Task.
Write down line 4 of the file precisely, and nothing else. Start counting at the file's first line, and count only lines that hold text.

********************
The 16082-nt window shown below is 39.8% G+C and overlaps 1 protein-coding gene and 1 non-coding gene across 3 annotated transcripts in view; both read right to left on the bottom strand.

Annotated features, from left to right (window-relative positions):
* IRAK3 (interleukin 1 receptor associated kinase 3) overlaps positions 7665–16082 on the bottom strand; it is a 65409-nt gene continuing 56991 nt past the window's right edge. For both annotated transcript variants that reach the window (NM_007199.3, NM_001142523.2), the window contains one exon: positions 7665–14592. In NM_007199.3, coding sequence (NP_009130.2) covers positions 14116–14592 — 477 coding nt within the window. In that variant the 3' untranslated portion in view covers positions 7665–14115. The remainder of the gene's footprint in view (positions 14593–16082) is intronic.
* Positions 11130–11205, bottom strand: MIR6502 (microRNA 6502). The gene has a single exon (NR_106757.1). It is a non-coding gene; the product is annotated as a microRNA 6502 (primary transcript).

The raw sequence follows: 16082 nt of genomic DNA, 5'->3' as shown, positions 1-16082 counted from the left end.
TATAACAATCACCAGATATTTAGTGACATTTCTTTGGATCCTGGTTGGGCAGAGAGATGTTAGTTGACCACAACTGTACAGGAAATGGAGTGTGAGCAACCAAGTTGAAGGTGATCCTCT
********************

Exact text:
* Positions 11130–11205, bottom strand: MIR6502 (microRNA 6502). The gene has a single exon (NR_106757.1). It is a non-coding gene; the product is annotated as a microRNA 6502 (primary transcript).